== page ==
Gibson’s Photography for the U-M display at the 1893 World’s Columbian Exposition

Gibson’s most important work for the University was a remarkable series of images depicting the campus buildings and interior views of classrooms and laboratories that he was commissioned to take in 1893. The University had a major exhibition at the 1893 World’s Columbian Exposition in Chicago. The exhibit covered 2,700 square feet in the Manufacturers and Liberal Arts Building. Situated between Yale and the Massachusetts Institute of Technology, U-M sought to “present to the visitor a somewhat comprehensive idea of the University as a whole.”

Photographs depicting the buildings, facilities and apparatus played a key role in the exhibit. Gibson was paid $183 for his photographic work. He agreed not to charge for negatives which would produce marketable views, instead charging mainly for the prints used in the exhibit. Gibson produced richly detailed images captured on 8″ x 10″ glass plate negatives.  His images allow rare glimpses inside the classrooms, library, faculty offices, and the scientific teaching and research spaces. Gibson’s most notable work is a thorough study of the Medical School. A detailed write up on the U-M exhibit appeared in the June 1893 University Record. The article described the “thirteen large and sixty-one small photographs of buildings, laboratories, and apparatus” illustrative of “the work done in the school and in its separate departments.”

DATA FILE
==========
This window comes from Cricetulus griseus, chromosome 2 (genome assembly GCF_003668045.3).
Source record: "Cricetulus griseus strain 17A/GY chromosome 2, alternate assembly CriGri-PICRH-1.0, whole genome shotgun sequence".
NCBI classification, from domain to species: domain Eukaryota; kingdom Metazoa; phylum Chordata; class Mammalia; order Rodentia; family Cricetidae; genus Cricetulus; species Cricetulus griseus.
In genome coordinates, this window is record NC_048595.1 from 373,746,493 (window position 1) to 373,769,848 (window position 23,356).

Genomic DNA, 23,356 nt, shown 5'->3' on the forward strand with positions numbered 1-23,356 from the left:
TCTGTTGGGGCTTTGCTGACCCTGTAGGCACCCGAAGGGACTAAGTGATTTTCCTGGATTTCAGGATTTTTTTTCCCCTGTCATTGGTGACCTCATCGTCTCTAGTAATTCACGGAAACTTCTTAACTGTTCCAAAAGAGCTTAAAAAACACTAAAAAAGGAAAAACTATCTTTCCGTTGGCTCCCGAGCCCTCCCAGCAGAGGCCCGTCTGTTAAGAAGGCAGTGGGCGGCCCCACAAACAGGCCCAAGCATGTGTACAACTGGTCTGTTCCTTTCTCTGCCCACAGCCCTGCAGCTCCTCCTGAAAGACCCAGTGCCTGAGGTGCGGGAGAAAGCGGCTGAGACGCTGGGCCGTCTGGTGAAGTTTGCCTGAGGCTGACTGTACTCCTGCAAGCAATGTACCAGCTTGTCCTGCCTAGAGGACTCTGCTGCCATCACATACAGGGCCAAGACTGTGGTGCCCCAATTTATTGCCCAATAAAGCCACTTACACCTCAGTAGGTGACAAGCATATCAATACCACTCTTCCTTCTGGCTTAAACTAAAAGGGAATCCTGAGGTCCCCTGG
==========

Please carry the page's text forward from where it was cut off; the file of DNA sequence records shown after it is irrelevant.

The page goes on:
Framed displays reflected the course of instruction in the Medical School and included a catalog and printed descriptions which outlined the work done in each of the departments. The left side of the display contained photographs illustrating the work of the first and second year, including anatomy, chemistry, physics, bacteriology, histology, physiology, and electro-therapeutics. On the right side were photographs “illustrative of the more practical studies of the third and fourth years,” which encompassed internal medicine, materia medica, surgery, obstetrics and gynecology, diseases of the nervous system, and pathology.

Printed descriptions accompanied the photographs. Several of Gibson’s images produced for the exhibition bear gold stamped captions at the bottom.  Many of the photographs taken by Gibson are available in this portfolio of his work in the Bentley’s Image Bank.